Schumer gets his game changer
A decision by the Senate parliamentarian to allow Democrats to advance multiple reconciliation packages this year is a game-changer that gives Senate Majority Leader Charles Schumer (D-N.Y.) multiple paths to advance President Biden’s agenda.
At a minimum, Schumer will be able to use budget reconciliation rules to bypass Republican filibusters two more times this year — just as he did to pass Biden’s $1.9 trillion American Rescue Plan last month on a 50-49 vote.
Schumer now has the flexibility to advance Biden’s infrastructure spending and tax reform goals in two separate packages and also to raise the federal debt limit by year’s end.
It eases the pressure to get rid of the filibuster — something that Schumer doesn’t have 50 votes to do — and means the progressive grassroots is likely to get more of what it wants from the Senate, as long as Schumer can keep his Democratic senators united.
“This is cutting a whole new cloth here,” said Bill Hoagland, a veteran Senate watcher who is now the senior vice president at the Bipartisan Policy Center.
Republicans repeatedly used the filibuster to block former President Obama’s agenda during his first six years in office when McConnell was minority leader. They were able to do so even though Democrats had 59 seats in the Senate for much of Obama’s first two years in office.
With just a bare majority in the Senate and Vice President Harris breaking ties, it appeared it would be difficult for Biden to move big legislation without compromising with Republicans.
Yet on the first major piece of business — the coronavirus relief package — Biden did not have to win over Republican votes after they offered him a proposal less than a third of what he wanted to spend.
Monday’s new ruling means Schumer and Biden can use the same budgetary rules to move at least two more big packages this year, something that could help them meet their vows of bringing change to Washington.
Schumer’s spokesman lauded the parliamentarian’s decision Monday as “an important step forward,” while a Democratic aide said it sends the signal that Schumer and Democrats can get around the GOP.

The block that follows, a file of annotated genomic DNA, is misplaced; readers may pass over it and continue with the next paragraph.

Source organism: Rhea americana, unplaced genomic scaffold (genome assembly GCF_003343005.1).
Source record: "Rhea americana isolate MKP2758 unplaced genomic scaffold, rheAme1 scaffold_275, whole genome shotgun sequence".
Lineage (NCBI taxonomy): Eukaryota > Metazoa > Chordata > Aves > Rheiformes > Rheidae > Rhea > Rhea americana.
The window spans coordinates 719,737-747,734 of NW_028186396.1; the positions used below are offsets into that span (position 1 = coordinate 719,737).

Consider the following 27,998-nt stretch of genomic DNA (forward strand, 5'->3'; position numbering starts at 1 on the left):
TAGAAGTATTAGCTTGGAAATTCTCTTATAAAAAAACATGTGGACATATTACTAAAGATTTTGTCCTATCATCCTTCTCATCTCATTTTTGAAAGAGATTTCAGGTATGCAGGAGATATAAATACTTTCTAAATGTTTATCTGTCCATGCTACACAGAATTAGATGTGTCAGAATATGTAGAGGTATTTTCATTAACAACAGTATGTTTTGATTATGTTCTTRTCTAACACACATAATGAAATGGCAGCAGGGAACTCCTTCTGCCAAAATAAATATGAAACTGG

“Reconciliation is a great way to get around having to repeal filibuster,” the aide said.
The Senate Democratic caucus hasn’t yet decided how it will proceed with the new leeway say Democratic aides, but the expectation is that Schumer and Speaker Nancy Pelosi (D-Calif.) will revise the 2021 budget resolution to create a new reconciliation vehicle to pass Biden’s $2.25 trillion Build Back Better infrastructure package.
Revising the 2021 budget will require both chambers to pass another concurrent resolution, which requires 15 hours of debate and a vote-a-rama on the Senate floor.
That path would allow them to move forward on the infrastructure package while they wait for the White House to deliver its budget request for 2022 to Congress. The administration’s “skinny budget” — a preliminary proposal — is expected on the Hill this week.
Revising the 2021 budget will then free up the Democratic leaders to pass another budget resolution for fiscal 2022 to set the stage for a third reconciliation bill to pass the second half of Biden’s infrastructure agenda.
That second tranche will be focused on social needs such as expanded child care, free community college, universal prekindergarten, a permanent child tax credit and other top priorities of their liberal wing.
Democratic aides say proposals to strengthen the 2010 Affordable Care Act — Obama’s signature accomplishment — and to lower the cost of prescription drugs are also candidates for future reconciliation packages.